ABC’s ‘Black-ish’: ‘A Vote for Trump is a Vote for Racism’ (Video)


ABC’s hit comedy series Black-ish kicked off it’s third mid-season premiere Wednesday night with an emotional post-election episode that calls Donald Trump the “devil,” casts his voters as racists and questions if Dr. Ben Carson is really black.

Set two months after the election, the episode sees Johnson family patriarch Dre (Anthony Anderson) walk in on his wife Rainbow mourning Hillary Clinton’s election loss — she’s dressed in a gay pride scarf, a Democratic Party t-shirt, with a Black Lives Matter button on it — and his children Andre Jr. (Marcus Scribner) and Zoey (Yara Shahidi) enjoying a vacation from school, which gave every student a “day of reflection.”

The episode’s most contentious conversation is set at a roundtable boardroom at Dre’s advertising agency office.

Most of the heated debate focuses on Lucy (Catherine Reitman), who is white, defending her vote for Trump against Dre, Daphne (Wanda Sykes), Josh (Jeff Meacham), Stevens, (Peter Mackenzie) and Curtis (Allen Maldonado).

“That pant-suited white woman could have been the first female president,” Daphne said. “Can someone explain how 53 percent of white women voted for the orange p*ssy grabber? Lucy, I mean, as a resident white woman, if there was ever a cue for you to talk, it would be now.”

“Why didn’t your sisters turn out for Hillary,” Daphne asked. “Why is she just staring at me?”

“Well, first, white women aren’t sisters. We hate each other. Second, if you must know, I voted for Trump,” Lucy explains, much to the horror of the entire office.

Daphne fires back: “Fine, as long as she knows that a vote for Trump is a vote for racism.”

At this point, Stevens — the ad agency’s bigoted, white, misogynistic chief executive — chimes in to lecture Lucy about abandoning women.

“Lucy, you sound stupid, okay?” Stevens says. “There’s all this yappity-yap about female empowerment, and still you don’t care enough to elect the first female president?”

“Of course I want a female president. I just didn’t want it to be her,” Lucy said of Clinton.

“You guys just said that you would’ve voted for anyone who was black, but what if instead of Obama, it was Clarence Thomas or Herman Cain or Ben Carson?” Lucy asked.

“Oh, God, no.” Daphne said.

“Definitely not that fool,” Dre added.

“Dude is a weirdo,” Curtis said.

“Yeah, exactly,” Lucy responded. “Well, in my mind, Hillary Clinton is the Ben Carson of white women.

“Is Ben Carson even black?” Dre asked.

Turning their attention back to Trump, Daphne said, “But Trump’s a misogynist. I mean, t-t-the boob jokes, the Miss Universe comments, the p*ssy grabbing? Man, totally ruined Tic Tacs for me.”

“Look,” Lucy said, “as stupid as those comments were, and they were, at least I know he says what’s on his mind. Who knows what Hillary’s actually thinking? What was she even about?”

“Oh, my God. Stop it! What was she even about? She was the most qualified candidate to ever run for president,” Josh explained.

“Look, I’ll admit, I don’t think Donald Trump is a great guy,” Lucy said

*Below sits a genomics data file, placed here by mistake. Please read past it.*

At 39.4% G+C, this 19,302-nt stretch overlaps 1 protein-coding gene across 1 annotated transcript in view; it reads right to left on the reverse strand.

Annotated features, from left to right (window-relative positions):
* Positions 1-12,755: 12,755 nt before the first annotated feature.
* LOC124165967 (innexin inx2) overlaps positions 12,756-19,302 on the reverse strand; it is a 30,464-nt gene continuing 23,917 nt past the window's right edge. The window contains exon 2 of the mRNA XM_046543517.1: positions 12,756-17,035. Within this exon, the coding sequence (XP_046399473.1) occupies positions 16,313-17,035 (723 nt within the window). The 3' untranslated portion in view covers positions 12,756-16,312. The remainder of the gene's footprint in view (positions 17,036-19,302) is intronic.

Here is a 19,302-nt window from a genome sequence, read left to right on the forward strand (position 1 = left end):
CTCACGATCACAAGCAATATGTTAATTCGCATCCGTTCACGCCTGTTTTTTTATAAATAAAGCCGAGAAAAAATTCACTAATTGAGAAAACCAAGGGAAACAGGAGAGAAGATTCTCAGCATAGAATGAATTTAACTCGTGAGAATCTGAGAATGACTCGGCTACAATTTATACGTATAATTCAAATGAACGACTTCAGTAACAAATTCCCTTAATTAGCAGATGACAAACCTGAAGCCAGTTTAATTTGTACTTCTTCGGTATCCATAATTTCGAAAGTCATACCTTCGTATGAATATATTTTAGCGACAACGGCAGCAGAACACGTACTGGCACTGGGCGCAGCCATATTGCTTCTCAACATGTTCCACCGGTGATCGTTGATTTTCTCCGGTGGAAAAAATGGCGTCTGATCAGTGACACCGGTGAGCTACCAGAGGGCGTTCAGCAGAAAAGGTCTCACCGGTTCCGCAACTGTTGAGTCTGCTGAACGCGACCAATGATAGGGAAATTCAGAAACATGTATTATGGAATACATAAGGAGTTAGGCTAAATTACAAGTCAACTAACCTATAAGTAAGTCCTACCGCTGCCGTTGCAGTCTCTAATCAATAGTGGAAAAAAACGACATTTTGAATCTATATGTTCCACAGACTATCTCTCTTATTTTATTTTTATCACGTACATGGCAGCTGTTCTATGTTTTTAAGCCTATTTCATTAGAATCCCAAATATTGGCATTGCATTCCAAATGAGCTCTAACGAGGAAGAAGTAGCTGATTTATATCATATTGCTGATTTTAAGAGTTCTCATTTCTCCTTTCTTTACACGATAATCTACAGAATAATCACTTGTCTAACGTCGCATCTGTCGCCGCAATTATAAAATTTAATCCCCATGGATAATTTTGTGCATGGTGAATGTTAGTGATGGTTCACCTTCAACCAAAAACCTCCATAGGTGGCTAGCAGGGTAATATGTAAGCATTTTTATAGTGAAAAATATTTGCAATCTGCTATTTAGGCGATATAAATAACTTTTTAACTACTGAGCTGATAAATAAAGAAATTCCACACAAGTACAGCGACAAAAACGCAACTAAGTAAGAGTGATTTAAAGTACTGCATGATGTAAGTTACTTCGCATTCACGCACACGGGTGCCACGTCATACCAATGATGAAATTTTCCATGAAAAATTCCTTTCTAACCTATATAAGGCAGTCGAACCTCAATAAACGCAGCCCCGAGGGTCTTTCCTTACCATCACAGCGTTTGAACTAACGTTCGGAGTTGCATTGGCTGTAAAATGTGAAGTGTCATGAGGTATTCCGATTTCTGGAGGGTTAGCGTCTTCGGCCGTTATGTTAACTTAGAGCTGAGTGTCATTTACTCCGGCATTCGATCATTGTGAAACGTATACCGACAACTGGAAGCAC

“No, he is the devil, and I should know,” Stevens added.

It’s here that Lucy attempts to explain her reasons for voting for Trump and why she didn’t support Clinton.

“But look, Hillary’s no angel, either. I’m not some crazy right-wing nut, you guys. I voted for Obama twice. I even got my Republican parents to vote for him. He felt different. I believed he was gonna change stuff. He did!” She explained. “But it’s eight years later, and my dad’s still out of work, my hometown’s about to go under, and Hillary comes out saying she’s basically gonna keep everything the same. I’m sorry, but that doesn’t work for me or my family.”

“Okay, I hear what you’re saying. But what about all the other families that are gonna be affected — Gay families, Muslim families, immigrant families?” Josh asked.

Enter Connor, Stevens’ laughably unqualified son and heir apparent.

“And we’re in here fighting against the greatness of America again, aren’t we?” Connor asked before making a case for why Trump may turn out to be a very successful president.

“I’m sorry, but just think about it for a second. This country at its core is just a company. I mean, I know we don’t like to think of it that way, but America is a corporation, okay? It’s the world’s biggest and most important corporation,” he says. “So is it so crazy to think that maybe a businessman, who runs big corporations, might not be such a bad idea?”

“He runs them into the ground,” Daphne responds. “That idiot goes bankrupt like Khloé Kardashian changes black dudes.”

Dre, having heard enough, gave an emotional speech about how he’s “terrified” of Trump.

Black-ish writer and show runner Kenya Barris addressed the episode on Instagram writing, “This was my first attempt at Writing/Directing and I feel so honored and fortunate to have been able to have the opportunity to do it with the talented cast, crew, and writers that I work with everyday and call my family. THANK YOU ALL!!!”

Last season, the Golden Globe-winning show tackled police brutality and the criminal justice system in America.


Follow Jerome Hudson on Twitter @jeromeehudson


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